Bitter is the second judge to take up the case. The first judge was ousted after two cabinet ministers made complaints against him, and it would be the final blow to the probe if the same thing happens to Betar.

The lack of justice has added to the pain of relatives and friends of the blast victims. They feel frustrated and abandoned not only by the government but also by the apathy of the public as the months and years have dragged on.

The explosion was initially followed by large-scale protests and sit-ins demanding justice. This raised hopes that Lebanese politicians could be held accountable.

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But public enthusiasm waned as Lebanese became absorbed with surviving the country’s economic collapse. In addition, a deadly gun battle broke out last year between Hezbollah supporters opposing Beitar and members of a Christian faction, raising fears that suppressing the investigation could push Lebanon into factional conflict.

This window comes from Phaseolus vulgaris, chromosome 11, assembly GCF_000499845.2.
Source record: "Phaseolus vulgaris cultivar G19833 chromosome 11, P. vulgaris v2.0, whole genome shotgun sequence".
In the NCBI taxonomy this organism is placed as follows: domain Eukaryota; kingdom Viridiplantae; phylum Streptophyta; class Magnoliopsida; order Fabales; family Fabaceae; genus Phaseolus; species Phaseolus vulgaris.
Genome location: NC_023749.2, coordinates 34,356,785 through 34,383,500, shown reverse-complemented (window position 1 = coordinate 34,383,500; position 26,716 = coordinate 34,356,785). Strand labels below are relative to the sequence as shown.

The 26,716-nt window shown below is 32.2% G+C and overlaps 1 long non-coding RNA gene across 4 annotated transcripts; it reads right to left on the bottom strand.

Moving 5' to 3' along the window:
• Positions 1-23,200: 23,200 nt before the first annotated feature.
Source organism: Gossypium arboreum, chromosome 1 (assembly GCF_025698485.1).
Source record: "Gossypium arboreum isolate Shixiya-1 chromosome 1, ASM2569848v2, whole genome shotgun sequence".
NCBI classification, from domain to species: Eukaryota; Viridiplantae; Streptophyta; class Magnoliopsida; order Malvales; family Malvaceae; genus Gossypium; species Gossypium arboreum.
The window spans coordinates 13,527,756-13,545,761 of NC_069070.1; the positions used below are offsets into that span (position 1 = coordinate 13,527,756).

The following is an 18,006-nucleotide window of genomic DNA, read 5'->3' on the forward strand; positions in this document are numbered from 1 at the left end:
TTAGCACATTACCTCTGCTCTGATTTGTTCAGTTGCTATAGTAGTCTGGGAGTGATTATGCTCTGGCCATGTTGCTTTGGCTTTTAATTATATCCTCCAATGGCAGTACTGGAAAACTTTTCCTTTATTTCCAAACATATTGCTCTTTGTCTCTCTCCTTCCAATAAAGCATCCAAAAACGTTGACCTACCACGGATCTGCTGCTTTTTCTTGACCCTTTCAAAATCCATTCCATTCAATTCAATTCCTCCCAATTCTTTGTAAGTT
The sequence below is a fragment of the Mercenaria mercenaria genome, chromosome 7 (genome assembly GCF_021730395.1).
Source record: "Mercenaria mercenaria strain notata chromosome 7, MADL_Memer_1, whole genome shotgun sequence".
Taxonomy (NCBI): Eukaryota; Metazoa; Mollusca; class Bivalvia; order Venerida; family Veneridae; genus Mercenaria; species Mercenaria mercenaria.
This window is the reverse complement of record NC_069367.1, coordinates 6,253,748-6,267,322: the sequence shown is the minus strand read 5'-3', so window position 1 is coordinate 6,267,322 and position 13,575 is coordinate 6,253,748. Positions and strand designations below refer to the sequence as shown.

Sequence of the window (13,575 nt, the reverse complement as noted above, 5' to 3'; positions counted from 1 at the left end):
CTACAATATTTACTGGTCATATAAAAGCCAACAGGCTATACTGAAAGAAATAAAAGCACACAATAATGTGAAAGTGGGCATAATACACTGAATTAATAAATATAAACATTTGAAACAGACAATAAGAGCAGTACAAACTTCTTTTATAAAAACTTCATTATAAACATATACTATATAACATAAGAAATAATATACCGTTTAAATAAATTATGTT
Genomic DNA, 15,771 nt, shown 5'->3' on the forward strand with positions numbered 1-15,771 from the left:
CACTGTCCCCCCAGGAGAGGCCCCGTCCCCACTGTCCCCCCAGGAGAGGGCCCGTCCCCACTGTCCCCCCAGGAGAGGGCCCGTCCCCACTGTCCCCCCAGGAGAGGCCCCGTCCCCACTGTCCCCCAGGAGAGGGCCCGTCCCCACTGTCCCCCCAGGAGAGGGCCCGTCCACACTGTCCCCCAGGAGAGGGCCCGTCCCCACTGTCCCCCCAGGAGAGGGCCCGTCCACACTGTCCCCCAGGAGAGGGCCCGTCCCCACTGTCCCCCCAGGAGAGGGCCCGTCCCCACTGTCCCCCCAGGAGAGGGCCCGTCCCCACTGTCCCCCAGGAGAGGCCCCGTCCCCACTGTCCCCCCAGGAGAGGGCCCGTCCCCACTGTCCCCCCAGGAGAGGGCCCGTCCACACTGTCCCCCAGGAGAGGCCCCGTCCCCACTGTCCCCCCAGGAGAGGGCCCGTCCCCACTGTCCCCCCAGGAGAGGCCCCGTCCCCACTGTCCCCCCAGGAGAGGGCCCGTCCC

Now only a small number of people are seen in the protests and picketing organized by the relatives of the victims.

There is a wave of mourning in the families.

For Muhyiddin Ladkani, whose father Mohammad was killed, time has come to a standstill.

When he first heard explosions from the port, his father led the family to the entrance hall of their apartment, believing it would be safe as there were no windows. But the explosion tore the front door from its hinges and sent a cupboard that was slamming the older girl. He was in a coma for weeks due to a brain haemorrhage. He died 31 days later.